Here’s the Church. Where the Hell is the Steeple?-Part 1
Tags: "Free: The Future of a Radical Price", Ariana Huffington, Chris Anderson, Editor, Erma Bombeck Conference, Free Stuff, James Moroney, Journalism, Kindle DX, Malcom Gladwell, National Society of Newspaper Columnists, The Business of Blogs, The Dallas Daily News, The future of journalism, The Huffington Post, The Kindle, The New Yorker, Wired Magazine
|Camera:||Canon EOS 5D|
Remember that game we play with small children?
Here’s the church. (Hands folded)
Here’s the steeple. (Two index fingers raised)
Open the door. (Turn your hand over)
And, here’s the people! (Wiggle your fingers,)
A church about a mile from my house lost its wooden steeple and it’s metal weather-vane last week to lightning and an ensuing fire. I thought of that childhood game as I photographed it several mornings later, but I was thinking my bi-monthly “deep thoughts”– this time, about the analogy of this steeple destruction to the destruction of the economic model for journalism.
(Yeh, I’m a fun date, too.)
This subject is being discussed in May, 2009 Congressional hearings, writer’s conferences, National Society of Newspaper Columnists, and the recent New Yorker magazine, a book review by Malcom Gladwell, of a new book by the Publisher of “Wired”. The book review is titled, “Priced to Sell, Is Free the Future”. The contested book is titled, “Free: The Future of a Radical Price”by Chris Anderson.
I attended a humor writer’s conference a year ago in April in Dayton, Ohio, (The Erma Bombeck Writer’s Conference) and wrote a post on the way home on the plane. It was the second post of this blog, called, “I am the Fog”. The “fog” was the confusion and fear that one sensed at this conference that surrounded writers.
Very talented writers spoke of losing their columns and being laid off by their newspapers or even told they could continue to write but it would have to be for free.
“Free,” one veteran writer railed. “Never ever do that,” he said, with many heads nodding vigorously around him just before he excused himself to go and try to sell some of his self-published humor books.
Fast forward, a year later, May 2009, Amazon announced a beta format for bloggers to “sell” their blog through the Kindle DX, the newest version of the popular electronic reader. The pricing is in the same range as a song from ITUNES: 99 cents TO $1.99. It can be downloaded to your Kindle device as well as to your IPHONE.
It got my attention. I Googled it, of course, and read a few articles.
I emailed a respected business consultant to ask his opinion and his response suggested irritation that I’d even ask him: “I’m not interested in being immersed with a million no-talents hawking things in the Kindle Universe.”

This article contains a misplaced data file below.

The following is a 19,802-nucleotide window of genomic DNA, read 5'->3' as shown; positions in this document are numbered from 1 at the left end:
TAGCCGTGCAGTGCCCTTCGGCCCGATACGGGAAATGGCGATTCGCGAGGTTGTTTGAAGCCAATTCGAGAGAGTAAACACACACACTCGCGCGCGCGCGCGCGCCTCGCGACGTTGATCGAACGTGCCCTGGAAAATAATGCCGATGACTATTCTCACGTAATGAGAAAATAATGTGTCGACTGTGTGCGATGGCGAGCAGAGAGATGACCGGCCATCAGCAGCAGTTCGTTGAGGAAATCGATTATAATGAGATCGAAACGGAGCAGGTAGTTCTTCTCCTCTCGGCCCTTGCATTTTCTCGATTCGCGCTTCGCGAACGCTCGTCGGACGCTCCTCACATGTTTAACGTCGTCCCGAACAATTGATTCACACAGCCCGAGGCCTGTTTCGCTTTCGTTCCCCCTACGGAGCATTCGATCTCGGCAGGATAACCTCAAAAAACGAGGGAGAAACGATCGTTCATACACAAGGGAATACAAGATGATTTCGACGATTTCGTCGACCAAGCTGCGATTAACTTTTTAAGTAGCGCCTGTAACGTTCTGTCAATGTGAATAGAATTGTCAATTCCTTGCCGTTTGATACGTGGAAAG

Ouch. Arrogant, yes–but he says his business and his “brand” as he calls it, is what attracts people. People come to him. So, good for him and god bless.
The rest of us, however, (I prefer to call us the “no-brands-yet” crowd) are wondering how to use digital technology to make us better writers, better artists, and for the love of capitalism, make a better living at the same time.
Ariana Huffington told the Congressional Committee that the Kindle might be an answer to the newspaper industry’s current fiscal crisis. The editor of the Dallas Daily News, Jim Moroney, disagreed strongly. He cited the price ratio offered to the Dallas Daily News by Amazon to be published on Kindle: 30 % to the author of the blog/news site and 70% to Amazon, along with consenting to allow Amazon to publish his material on any device in the future. This most decidedly “did not constitute a business model,” according to Mr. Moroney.
Apparently, Amazon offers the same deal to talents and no-talents because that’s the same deal I’d have to agree to if I chose to publish my blog on Kindle.
Gulp. Yeow. I think it’s the future rights that is yeowing me the most.
So, in this Part One, I’m just putting it out there.
What do you think? Have you heard about this?
How do we rebuild this journalistic steeple?
I’d like to hear your thoughts EXCEPT if somehow even posing this question insults you. Then, kindly just keep your thoughts to yourself would you?
At my age, one dickhead a week is my quota.
©Pat Coakley 2009
PHOTOGRAPHY CANNOT BE USED WITHOUT WRITTEN PERMISSION
(If you want to see what happened to this church’s steeple, click on the first thumbnail. Thanks to darlin’ Andy for his advice on how to add another photograph to this template! I’ve been using it for over a year and couldn’t figure it out. He uses it for three days and voila..master of the universe.)